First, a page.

|Turbowolf - 'Two Hands' (Spinefarm Records/Search & Destroy)|
|Written by Gaz E|
|Wednesday, 01 April 2015 02:00|
Like many of my fellow countrymen I feel a strange kinship with the people of Bristol, mainly because we have to travel to the city almost every week to see a touring band just plain scared of crossing the bridge.
Now, the strangest of the Bristolians has been, for a number of years, the audio collective known as Turbowolf. I have marvelled at the eclectic awesomeness of the band while simultaneously despairing at the proles who just don't get it. Yes, this was a band that truly did split an audience right down the middle - the clued-in to the left, the clueless, appropriately, to the right. But the times, it seems, are a-changing. With second album, the incredible 'Two Hands', Turbowolf are going to climb the ladder of acclaim quickly, a couple of rungs at a time, at least.
It's not that the band has even hinted at squinting its ethos, either: it's just that the world has blurred the lines of convention that little bit more in the three and a half years between the band's debut - 2011's self-titled long player - and this new album. That first album was critically-acclaimed, deservedly so, but you feel that 'Two Hands' will shift some serious units to accompany the plaudits.
I mean, it wasn't that long ago that two-piece bands were still viewed as freakish - now they go straight to Number One in the UK album chart and win Brit Awards. Turbowolf's recent support slot on Royal Blood's UK tour couldn't have hurt in the run-up to this sophomore album's release - and it seems sooooo long since its details were first announced - but, believe me, this band doesn't need a coattail or two to ride on any longer: 'Two Hands' is nothing short of spectacular.
The members of Turbowolf still appear to do whatever the fuck they want, on record at least, but they've managed to couple that uniqueness that made them so jaw-dropping a spectacle live with some purely gorgeous flytrap hooks that, once in your head, won't be shifted in a hurry.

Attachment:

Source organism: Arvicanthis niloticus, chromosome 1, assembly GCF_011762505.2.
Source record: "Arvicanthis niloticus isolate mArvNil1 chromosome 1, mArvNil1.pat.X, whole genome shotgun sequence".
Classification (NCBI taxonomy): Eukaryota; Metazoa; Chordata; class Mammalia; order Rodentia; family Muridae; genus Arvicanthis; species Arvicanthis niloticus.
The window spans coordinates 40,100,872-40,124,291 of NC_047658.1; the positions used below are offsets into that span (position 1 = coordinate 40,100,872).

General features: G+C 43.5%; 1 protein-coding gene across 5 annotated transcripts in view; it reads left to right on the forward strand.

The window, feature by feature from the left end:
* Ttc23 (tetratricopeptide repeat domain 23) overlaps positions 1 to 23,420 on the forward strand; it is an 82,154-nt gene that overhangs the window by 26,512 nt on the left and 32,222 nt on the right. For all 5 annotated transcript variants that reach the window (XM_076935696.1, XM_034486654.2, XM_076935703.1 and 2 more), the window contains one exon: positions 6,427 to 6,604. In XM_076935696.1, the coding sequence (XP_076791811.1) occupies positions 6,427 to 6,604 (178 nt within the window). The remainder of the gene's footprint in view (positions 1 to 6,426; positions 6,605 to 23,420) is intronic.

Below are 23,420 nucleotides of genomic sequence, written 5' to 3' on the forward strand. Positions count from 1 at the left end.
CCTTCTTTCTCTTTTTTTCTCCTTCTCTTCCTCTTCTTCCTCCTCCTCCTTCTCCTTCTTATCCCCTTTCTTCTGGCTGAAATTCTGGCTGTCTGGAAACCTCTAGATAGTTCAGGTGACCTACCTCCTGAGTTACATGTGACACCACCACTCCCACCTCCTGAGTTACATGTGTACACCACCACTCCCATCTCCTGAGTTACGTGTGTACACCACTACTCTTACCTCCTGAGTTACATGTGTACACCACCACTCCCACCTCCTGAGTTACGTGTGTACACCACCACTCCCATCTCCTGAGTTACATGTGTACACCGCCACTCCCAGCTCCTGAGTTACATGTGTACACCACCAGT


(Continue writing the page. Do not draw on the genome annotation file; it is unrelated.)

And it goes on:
With 'new' bass player Lianna Lee Davies settled in the band line-up (she's been there for two years now, as it happens) Turbowolf are as tight as a loose, crazed noisebeast surely can be. That said, they've invited some friends around to help make this album just that little bit more special: it's co-produced by Tom Dalgety, who worked on Dinosaur Pile-Up's excellent 'Nature Nurture' and the debut album from some unknowns working under the bandname 'Royal Blood'; Pulled Apart By Horses frontman Tom Hudson shares vocal duties with 'Wolf singer Chris Georgiadis on 'Good Hand'; Fingerprints of the Gods author Graham Hancoc offers a spoken word intro to 'Twelve Houses'; Chantal Brown of Vodun appears on 'Rich Gift', while the band's former member Betty Cottam turns up on 'Rabbits Foot', the first single to be lifted from the new album.
These guest appearances simply add to the experience because this is one mind-blowing piece of work: you'd think that, in years to come, those guests will dine out on the fact that they appeared on it.
Some of the riffs that guitarist Andy Ghosh works out of his instrument are mammoth, all-conquering, and effortlessly cool. They hit like hammer blows when least expected, but generally provide the fuzzed-out spine of the record.
It's the songs, though, that truly shine - each one a near-perfect example of how a band that, given its apparent weird qualities, shouldn't be able to bottle lightning and create something as wonderful as this... but has. And to the benefit of our ears, happily.
Opener 'Invisible Hand' teases with a most subtle of intros, before unleashing a noise so cataclysmic that you'll already know that you're in the company of something life-affirming, -altering almost, within the album's first minute.
'Solid Gold' sums up Turbowolf for me, though: the intro's blend of unchartered musicianship and mantra-like sample gives way to a humongous riff, a great vocal, and a seductive backing vocal around which its appeal revolves. It resides both under the radar and over the top... and there you have the spirit of Turbowolf.
'American Mirrors' is as heavy as things get here, the most straightahead of all the tracks on offer, but its straighforwardness is its appeal alongside the more frenetic ideas unfurled around it, while 'Nine Lives' couples a glunk rock riff to Georgiadis' crazy synth and with it creates a marriage made in heaven, hell, or somewhere in between.
Turbowolf has, somehow, managed to fashion an album that plays out like an epic long player, yet is riddled with hook-laden potential singles. You all know what happens to albums like this, right? They are universally adored and never - NEVER - forgotten.
Buy this and forget yourself for an hour. Then another. Then another.
A genuine album of the year contender.